This was the first all-American Grand Slam final since 1954 and sparked off a golden era in American tennis.

    The duo battled vicious winds and rain-delays on their way to a three hours, 19 minutes see-saw of an encounter which saw Courier win 3-6, 6-4, 2-6, 6-1, 6-4.

    Both would go on to win multiple Grand Slams.

1992: Seles Completes Hat-Trick

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    Monica Seles, during the 1992 French Open final.Getty Images/Getty Images

    Monica Seles and Steffi Graf met again at the French Open final in 1992. Seles had replaced Graf as the World No. 1 the previous year, which also saw her defend her French Open crown.

    It was honours-even after the first two sets. The final set lasted 91 minutes, which saw Graf fend off five match points and long rallies to eventually lose 2-6, 6-3, 8-10.

    The pair also met at that year’s Wimbledon final which Graf won 6-2, 6-1.

1993: Spanish Dominance Begins

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    Sergi Brugera (Picture Courtesy: http://www.all-about-tennis.com)

    Spaniard Sergi Brugera got the better of Jim Courier 6-4, 2-6, 6-2, 3-6, 6-3 in a marathon five-setter in soaring temperatures at Roland Garros in the 1993 final.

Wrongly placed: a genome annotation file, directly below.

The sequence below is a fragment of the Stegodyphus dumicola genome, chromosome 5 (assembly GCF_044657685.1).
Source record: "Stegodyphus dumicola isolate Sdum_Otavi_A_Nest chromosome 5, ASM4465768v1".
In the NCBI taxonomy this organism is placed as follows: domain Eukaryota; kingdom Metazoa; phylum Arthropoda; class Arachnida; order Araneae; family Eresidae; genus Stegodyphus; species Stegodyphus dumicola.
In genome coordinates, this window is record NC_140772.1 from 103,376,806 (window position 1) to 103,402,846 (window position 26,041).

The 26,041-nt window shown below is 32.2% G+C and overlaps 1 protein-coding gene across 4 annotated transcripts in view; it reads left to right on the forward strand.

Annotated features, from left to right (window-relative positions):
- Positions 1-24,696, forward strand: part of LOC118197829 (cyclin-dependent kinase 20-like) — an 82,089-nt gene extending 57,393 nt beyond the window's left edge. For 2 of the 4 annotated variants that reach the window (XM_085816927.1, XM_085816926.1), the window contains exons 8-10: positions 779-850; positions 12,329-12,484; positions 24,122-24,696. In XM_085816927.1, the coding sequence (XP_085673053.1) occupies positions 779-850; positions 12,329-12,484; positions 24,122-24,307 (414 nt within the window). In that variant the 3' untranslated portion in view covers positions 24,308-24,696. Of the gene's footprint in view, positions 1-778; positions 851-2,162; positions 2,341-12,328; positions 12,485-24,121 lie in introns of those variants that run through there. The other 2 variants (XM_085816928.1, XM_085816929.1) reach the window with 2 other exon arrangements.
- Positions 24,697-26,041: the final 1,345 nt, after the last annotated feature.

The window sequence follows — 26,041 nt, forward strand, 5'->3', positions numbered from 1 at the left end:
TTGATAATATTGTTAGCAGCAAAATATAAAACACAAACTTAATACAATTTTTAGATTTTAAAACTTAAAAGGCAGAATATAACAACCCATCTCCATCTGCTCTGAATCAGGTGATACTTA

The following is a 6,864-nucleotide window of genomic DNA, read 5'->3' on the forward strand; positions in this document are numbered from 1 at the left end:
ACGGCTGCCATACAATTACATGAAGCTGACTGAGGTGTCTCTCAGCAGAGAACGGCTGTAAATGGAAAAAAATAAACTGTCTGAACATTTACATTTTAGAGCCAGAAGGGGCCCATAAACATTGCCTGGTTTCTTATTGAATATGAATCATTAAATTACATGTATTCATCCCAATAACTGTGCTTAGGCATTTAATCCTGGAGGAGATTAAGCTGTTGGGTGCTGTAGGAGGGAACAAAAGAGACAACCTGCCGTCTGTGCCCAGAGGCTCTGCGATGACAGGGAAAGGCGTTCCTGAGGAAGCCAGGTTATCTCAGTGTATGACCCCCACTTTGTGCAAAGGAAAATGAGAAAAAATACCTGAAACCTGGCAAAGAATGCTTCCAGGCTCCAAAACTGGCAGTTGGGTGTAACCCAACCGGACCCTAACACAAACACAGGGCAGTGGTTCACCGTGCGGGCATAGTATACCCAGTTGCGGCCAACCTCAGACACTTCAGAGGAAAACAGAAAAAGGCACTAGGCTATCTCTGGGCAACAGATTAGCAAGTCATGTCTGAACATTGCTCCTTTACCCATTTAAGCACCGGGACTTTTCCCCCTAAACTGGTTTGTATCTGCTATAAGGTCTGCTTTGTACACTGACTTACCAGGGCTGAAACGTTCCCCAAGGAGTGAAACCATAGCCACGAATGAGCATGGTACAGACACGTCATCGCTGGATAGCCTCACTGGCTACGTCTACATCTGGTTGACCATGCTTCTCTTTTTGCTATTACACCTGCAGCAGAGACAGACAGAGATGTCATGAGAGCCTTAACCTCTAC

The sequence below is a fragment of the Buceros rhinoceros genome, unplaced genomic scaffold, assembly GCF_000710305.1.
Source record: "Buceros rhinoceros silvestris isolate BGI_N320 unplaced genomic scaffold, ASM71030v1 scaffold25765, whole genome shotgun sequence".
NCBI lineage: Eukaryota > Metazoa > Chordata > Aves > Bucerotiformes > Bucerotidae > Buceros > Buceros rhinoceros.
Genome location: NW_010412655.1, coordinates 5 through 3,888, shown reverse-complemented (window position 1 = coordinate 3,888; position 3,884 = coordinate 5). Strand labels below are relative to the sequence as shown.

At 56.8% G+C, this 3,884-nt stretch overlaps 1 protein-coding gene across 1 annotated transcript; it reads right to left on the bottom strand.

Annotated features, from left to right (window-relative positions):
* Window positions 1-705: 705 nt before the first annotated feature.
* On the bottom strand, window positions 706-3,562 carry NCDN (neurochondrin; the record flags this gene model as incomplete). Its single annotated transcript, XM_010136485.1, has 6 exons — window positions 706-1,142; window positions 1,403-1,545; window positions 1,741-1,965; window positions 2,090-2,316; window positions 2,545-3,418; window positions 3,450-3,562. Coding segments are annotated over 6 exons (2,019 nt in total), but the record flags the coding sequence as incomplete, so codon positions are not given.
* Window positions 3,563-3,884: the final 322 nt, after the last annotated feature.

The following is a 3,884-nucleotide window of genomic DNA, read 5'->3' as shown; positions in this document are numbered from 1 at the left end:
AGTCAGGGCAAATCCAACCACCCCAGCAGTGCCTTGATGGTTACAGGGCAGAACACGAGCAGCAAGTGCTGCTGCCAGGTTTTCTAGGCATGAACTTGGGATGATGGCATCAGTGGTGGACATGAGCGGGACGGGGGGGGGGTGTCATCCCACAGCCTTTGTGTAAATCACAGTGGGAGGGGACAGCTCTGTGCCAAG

His win was to spark off an era of Spanish dominance at Roland Garros that hasn’t ended to the day.

    12 of the past 18 French Open finals have featured at least one Spanish player, with 10 of those finals having been won by a Spaniard.

    Brugera also won the 1994 edition, beating fellow-countryman Alberto Berasategui in four sets.

1996: Sampras' Best Stint at Roland Garros

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    Pete Sampras at the 1996 French Open.Gary M. Prior/Getty Images

    The French Open is the one Grand Slam that always eluded former World No. 1 Pete Sampras. His tally of 14 Grand Slams does not include a single Coupe des Mousquetaires.

    Sampras was involved in a five-set quarterfinal marathon with (surprise, surprise!) Jim Courier after dropping the first two sets. Sampras served 28 aces in the match to eventually win 6-7(4), 4-6, 6-4, 6-4, 6-4.

    Sampras was to lose in the semifinal to eventual winner Yevgeny Kafelnikov.

1996: Steffi Outlasts Sanchez Vicario

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    Steffi Graf and Arantxa Sanchez VicarioClive Brunskill/Getty Images

    Steffi Graf won her fifth French Open title on a humid day at Roland Garros which witnessed the longest women’s final in the tournament’s history—lasting three hours, three minutes and, obviously, three sets.